36. The Soul Key (July 2009)
37. The Never Ending Sacrifice (August 2009)
38. The Rough Beasts of Empire (December 2010)

Hard to Timeline or Expansive:

  • SCE: Aftermath (featuring O’Brien on Earth)
  • SCE: Malefictorum (featuring Kira Nerys, Quark, Ro Laren and Treir)
  • SCE: Lost Time (featuring Kira Nerys, Elias Vaughn, Ezri Dax, Nog and Elim Garak)
  • Saturn’s Children (from the Mirror Universe anthology: Obsidian Alliances, providing a look at the mirror universe characters last seen in the episode "The Emperor’s New Cloak". The story bridges the gap between the episode and the novel "Warpath".)

More info on the DS9 relaunch at Memory Beta (the non-canon Star Trek wiki)

Next Up: The Relaunch Continues
Coming later this week, TrekMovie brings you our review of Olivia Woods’ follow-up to “Fearful Symmetry”, “The Soul Key”. Break out your leather! (or is that your latex? I always forget what they make the clothes out of in the Mirror Universe.). And in August we will review Una McCormack’s "The Never Ending Sacrifice" which delves into the post-Dominion War Cardassian Empire. 

"DS9: Soul Key" (July) "DS9: The Never-Ending Sacrifice" (August)


Inline Feedbacks
View all comments

Deep Snore Nine… bleh.

I’m afraid I totally disagree, #1. DS9 was by far the best written Trek series. Drama, conflict between characters, unexpected twists of fate, fully realized characters … all the elements of good, dramatic TV. It wasn’t afraid to question itself. It pushed the envelope of Roddenberry’s Utopia without destroying it. DS9 is the series I miss the most.

I have to agree with RTC … DS9 was extremely well written and comes in as my second favorite Trek series after TOS. I would have enjoyed to see a few DS9 movies. The characers were strong and moody at times.. they showed much more depth than TNG at times.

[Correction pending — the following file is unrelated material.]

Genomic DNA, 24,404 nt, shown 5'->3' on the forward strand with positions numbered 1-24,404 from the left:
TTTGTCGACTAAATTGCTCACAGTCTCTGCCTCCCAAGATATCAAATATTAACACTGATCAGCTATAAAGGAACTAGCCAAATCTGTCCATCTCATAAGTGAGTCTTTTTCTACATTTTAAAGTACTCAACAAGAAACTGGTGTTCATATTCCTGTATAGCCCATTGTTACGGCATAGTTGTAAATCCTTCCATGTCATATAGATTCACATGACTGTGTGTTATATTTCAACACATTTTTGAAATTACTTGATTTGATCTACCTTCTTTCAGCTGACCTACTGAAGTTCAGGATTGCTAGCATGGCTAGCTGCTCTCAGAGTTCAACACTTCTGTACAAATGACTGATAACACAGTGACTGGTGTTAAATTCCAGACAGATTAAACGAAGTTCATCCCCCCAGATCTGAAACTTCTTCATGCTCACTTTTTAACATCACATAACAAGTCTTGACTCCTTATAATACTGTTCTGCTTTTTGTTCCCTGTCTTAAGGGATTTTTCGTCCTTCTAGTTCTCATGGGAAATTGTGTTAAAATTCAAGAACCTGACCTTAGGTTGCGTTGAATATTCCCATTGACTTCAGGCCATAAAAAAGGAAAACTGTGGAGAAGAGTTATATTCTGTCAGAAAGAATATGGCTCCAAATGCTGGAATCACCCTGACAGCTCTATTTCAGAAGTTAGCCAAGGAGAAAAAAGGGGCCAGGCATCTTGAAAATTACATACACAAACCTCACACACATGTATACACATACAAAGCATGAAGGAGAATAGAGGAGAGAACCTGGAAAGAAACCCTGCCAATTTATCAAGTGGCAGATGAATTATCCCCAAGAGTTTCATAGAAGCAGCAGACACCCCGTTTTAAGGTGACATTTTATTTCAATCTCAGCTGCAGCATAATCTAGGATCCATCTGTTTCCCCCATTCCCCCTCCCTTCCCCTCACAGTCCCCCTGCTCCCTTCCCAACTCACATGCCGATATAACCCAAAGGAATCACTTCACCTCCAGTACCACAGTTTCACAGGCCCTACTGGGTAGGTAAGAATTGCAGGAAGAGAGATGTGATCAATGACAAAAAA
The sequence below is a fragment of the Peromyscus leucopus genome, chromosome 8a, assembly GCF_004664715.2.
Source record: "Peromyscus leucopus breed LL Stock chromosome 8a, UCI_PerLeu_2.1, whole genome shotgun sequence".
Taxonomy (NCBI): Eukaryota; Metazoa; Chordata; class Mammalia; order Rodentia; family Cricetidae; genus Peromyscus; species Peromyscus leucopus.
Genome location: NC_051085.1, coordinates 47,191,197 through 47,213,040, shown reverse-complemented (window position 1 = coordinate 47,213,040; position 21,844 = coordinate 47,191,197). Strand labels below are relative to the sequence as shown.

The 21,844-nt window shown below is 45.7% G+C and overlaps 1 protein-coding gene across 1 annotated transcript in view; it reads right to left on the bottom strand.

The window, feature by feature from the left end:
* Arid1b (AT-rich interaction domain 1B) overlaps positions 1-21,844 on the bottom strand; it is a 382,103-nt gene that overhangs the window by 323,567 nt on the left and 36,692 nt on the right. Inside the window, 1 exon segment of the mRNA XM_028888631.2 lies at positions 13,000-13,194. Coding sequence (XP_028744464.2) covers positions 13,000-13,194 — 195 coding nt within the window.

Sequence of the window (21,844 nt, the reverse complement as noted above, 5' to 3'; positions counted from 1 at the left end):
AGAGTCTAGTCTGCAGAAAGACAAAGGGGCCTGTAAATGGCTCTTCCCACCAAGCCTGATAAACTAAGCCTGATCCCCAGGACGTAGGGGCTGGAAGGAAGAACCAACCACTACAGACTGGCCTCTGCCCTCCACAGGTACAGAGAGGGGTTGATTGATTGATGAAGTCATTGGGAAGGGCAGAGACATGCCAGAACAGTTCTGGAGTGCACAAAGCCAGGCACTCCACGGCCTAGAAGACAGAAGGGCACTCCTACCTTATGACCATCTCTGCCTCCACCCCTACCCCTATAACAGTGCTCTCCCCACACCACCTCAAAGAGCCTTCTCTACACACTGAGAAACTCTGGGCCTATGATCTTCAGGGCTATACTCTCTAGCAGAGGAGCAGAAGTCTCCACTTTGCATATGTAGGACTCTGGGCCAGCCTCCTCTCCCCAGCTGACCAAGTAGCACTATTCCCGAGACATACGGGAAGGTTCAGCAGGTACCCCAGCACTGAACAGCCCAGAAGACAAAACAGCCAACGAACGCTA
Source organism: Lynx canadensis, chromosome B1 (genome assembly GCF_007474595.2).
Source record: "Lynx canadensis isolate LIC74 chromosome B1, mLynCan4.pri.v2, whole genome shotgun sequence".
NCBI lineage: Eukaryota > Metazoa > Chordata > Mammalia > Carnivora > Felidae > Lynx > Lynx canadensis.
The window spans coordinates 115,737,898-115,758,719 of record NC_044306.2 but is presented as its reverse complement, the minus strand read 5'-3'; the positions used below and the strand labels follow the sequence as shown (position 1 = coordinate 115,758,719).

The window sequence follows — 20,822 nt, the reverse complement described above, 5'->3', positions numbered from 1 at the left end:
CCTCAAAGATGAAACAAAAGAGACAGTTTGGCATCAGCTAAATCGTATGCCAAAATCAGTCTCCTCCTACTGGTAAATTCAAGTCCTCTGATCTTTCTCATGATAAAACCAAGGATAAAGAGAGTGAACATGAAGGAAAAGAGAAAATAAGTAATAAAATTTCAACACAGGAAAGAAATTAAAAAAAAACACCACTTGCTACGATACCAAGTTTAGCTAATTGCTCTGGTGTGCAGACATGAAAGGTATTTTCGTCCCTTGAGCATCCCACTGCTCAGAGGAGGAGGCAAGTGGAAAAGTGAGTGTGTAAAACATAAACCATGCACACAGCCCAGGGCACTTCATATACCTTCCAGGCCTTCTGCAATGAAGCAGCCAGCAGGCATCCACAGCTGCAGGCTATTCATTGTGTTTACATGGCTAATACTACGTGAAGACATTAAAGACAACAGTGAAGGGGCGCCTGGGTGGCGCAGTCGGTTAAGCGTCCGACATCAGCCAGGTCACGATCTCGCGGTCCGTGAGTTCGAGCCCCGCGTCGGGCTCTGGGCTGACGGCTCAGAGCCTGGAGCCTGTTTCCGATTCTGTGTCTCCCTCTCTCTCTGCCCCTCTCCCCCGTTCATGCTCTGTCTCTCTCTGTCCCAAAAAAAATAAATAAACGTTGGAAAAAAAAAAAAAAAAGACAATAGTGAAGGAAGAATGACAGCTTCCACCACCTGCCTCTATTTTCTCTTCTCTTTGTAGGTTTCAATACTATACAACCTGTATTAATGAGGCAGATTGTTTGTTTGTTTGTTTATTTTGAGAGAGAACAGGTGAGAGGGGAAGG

DS9 Rules!!

but none of these books are canon so I’m not that interested.

I really liked DS9, but then it got moved all over the schedule of the local affiliate, and I was kinda made lost by the various war arcs. I missed four seasons, only to tune in at the very end. One of these days, though, I’m going to do the whole series by DVD and see what I was missing these last 10 years.

I love DS9!

But I’m sad that Odo was only in (apparently) two of the really important books: “Unity” and “Olympus Descending”. Come on, he was totally my favourite character. And he and Kira were an incredible couple — we’re talking, “I loved them as much as I loved Riker and Deanna Troi, if not a little more.” xD

I was always intimidated by the DS9 relaunch novels, if only because so many characters left after the finale. It was truly a “finale”, even more so than “All Good Things…” and “These Are the Voyages”. I may have to give it another shot.

…But I love my Changelings! =(

I agree with #1. It was nowhere near Roddenbbery’s vision of the future.
Too much religion and mysticism and not much substance.